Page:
Refugees Batting Apartments' Bed Bugs
Wednesday, April 18, 2012

Exterminators have been called to combat a bedbug problem at a Northwest Side apartment complex reserved for refugees seeking asylum.

The outbreak was reported Tuesday at the Dove Tree apartments in the 4500 block of Gardendale. Dove Tree is one of several San Antonio complexes where refugees settle after arriving through the United States Refugee Resettlement Program.

Catholic Charities is helping provide exterminators to spray affected units Friday, according to a source. The organization had no comment Tuesday night.

The pest problem has been reported to affect several buildings.

Nye Reh, from Myanmar, lives with his wife and five other relatives in a two-bedroom unit where a spray of insect droppings covers the corner of a mattress.

Reh said through a relative interpreting for him that he itches throughout the day.

Damanti Biswa said she sleeps near her front door to get away from the bugs.  Tika Biswa interpreted for her, saying she's had the problem for the past month and hadn't reported the bugs to apartment management yet - her husband bought a can of pesticide that has kept the bugs under control so far.

The resurgence of bedbugs has been a problem throughout the United States, not only in apartments but also in the nicest hotels, said  Roseann Vivanco, clinical instructor at the  University of Texas Health Science Center.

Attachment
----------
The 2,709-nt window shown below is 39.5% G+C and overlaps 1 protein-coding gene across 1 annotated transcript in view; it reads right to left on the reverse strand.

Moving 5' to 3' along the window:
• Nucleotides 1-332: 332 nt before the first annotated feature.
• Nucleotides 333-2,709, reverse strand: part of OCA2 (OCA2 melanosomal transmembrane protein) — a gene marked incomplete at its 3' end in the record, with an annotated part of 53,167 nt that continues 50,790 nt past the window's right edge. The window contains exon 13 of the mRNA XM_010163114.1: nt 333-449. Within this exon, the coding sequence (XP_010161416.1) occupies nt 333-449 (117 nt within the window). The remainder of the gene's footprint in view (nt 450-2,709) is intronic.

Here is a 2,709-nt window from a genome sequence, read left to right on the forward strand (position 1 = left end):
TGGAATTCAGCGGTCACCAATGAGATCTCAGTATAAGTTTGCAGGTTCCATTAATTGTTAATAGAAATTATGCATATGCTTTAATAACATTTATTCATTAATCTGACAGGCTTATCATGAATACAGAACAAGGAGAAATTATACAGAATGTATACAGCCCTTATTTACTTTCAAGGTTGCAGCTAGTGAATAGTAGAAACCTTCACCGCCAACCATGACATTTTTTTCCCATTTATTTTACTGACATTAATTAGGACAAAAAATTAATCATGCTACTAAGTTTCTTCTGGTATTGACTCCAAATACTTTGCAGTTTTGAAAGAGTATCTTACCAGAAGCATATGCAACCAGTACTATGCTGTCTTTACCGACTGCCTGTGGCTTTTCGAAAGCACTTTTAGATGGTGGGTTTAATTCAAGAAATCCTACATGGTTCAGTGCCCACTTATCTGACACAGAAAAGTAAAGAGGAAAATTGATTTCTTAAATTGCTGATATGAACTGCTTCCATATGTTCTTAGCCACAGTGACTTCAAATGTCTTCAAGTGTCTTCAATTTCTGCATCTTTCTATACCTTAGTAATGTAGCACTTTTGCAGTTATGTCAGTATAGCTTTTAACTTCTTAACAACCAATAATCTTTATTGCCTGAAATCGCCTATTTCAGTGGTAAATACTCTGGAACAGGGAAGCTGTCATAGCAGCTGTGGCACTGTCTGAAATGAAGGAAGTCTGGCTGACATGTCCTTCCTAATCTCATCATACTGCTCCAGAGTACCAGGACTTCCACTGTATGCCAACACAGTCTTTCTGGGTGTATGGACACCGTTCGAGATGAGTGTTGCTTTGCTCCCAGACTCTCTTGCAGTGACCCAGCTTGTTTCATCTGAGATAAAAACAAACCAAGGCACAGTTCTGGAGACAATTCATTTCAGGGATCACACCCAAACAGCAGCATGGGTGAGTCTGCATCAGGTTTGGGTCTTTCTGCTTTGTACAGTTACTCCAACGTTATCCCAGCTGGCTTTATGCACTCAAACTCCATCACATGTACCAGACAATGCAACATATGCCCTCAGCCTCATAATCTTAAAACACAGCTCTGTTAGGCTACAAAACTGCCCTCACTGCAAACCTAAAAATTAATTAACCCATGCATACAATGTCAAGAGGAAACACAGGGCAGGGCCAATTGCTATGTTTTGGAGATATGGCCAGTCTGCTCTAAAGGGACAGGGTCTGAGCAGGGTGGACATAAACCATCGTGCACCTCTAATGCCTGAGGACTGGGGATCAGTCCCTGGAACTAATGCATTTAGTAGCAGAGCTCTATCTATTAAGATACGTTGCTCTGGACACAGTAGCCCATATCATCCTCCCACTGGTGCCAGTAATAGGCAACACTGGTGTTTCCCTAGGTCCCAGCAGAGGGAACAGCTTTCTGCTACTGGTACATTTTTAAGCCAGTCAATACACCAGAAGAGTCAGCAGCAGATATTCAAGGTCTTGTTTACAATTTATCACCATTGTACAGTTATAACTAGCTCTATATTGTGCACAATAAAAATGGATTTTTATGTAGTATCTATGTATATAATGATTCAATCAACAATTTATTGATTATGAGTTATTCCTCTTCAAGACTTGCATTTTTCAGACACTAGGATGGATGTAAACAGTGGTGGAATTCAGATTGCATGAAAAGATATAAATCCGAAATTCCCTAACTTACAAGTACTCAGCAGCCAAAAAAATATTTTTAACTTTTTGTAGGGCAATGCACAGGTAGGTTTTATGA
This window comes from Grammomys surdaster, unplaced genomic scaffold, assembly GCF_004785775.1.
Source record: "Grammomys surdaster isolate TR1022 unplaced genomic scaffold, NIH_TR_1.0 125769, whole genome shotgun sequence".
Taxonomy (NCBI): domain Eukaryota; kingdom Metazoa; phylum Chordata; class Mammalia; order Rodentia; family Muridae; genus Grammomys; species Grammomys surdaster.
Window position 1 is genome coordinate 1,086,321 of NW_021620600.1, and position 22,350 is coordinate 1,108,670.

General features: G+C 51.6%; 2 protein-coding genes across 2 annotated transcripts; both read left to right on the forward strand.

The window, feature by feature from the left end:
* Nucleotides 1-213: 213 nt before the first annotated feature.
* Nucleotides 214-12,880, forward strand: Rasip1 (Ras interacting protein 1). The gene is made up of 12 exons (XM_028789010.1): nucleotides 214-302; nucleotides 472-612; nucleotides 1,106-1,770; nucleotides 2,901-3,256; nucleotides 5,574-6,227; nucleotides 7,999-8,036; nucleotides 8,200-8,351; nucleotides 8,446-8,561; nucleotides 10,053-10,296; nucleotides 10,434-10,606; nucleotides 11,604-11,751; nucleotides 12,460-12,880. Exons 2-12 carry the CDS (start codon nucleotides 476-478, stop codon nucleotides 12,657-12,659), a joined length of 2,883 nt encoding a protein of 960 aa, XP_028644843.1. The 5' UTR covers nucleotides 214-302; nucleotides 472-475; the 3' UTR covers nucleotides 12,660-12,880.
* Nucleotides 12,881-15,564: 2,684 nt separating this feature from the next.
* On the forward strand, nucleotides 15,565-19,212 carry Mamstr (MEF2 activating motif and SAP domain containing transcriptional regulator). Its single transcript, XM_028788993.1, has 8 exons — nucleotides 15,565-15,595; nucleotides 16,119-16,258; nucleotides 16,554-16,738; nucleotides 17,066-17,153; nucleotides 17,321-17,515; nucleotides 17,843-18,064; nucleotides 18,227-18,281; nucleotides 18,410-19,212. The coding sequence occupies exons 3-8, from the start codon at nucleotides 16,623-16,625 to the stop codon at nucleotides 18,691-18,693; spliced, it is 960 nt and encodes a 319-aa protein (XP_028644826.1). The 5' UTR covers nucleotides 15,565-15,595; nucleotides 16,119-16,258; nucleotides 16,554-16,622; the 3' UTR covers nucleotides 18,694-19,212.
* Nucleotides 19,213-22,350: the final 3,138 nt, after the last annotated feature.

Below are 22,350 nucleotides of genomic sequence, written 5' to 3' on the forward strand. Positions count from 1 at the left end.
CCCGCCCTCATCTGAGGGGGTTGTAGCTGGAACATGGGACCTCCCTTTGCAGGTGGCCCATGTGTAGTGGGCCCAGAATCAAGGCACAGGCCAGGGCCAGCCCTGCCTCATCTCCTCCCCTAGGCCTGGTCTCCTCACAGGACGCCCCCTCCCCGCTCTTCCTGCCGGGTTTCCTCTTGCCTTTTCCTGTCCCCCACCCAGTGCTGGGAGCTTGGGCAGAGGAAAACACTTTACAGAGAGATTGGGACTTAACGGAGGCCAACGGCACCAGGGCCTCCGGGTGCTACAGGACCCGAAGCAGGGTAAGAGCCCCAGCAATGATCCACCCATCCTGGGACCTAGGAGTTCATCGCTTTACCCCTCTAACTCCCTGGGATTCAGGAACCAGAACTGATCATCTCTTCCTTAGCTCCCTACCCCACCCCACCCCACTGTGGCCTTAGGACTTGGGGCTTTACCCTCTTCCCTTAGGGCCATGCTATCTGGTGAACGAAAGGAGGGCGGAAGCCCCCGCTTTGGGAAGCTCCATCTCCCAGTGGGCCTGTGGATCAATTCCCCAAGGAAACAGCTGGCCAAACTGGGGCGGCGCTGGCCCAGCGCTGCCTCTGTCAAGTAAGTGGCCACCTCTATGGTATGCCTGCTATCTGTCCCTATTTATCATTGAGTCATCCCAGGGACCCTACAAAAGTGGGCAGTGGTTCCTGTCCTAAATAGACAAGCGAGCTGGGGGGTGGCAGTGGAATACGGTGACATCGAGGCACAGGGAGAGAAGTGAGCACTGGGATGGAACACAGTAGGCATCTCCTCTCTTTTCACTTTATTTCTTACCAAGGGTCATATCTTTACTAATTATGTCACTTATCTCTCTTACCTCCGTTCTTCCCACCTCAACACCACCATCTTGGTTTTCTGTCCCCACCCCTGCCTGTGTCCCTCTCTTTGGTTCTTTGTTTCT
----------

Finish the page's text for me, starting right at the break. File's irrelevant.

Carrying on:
Vivanco oversees the  San Antonio Refugee Health Clinic, a student-run free clinic where refugees go for checkups and educational classes.

"We've seen several children come in with what appeared to be insect bites," Vivanco said. "And talking with parents, they confirmed they were bedbug bites. It's been a growing problem, and they're difficult to get rid of."

Last year, the students offered a six-part presentation called "It's a Bug's Life," which covered how to deal with fleas, roaches and bedbugs. They plan to hold another series this summer, Vivanco said.

After the exterminator fumigates the units, she said, the tenants will need to continue cleaning, wash bedsheets with hot water, use vacuum cleaners and steam-clean the furniture - and that takes money that a lot of them don't have.

"Bedbugs don't mean a person is dirty; they don't discriminate between the rich or poor," Vivanco said. "There does need to be some education, continuous cleaning, and they'll need assistance with that. I'm glad to see that Catholic Charities has stepped up to the plate to help out."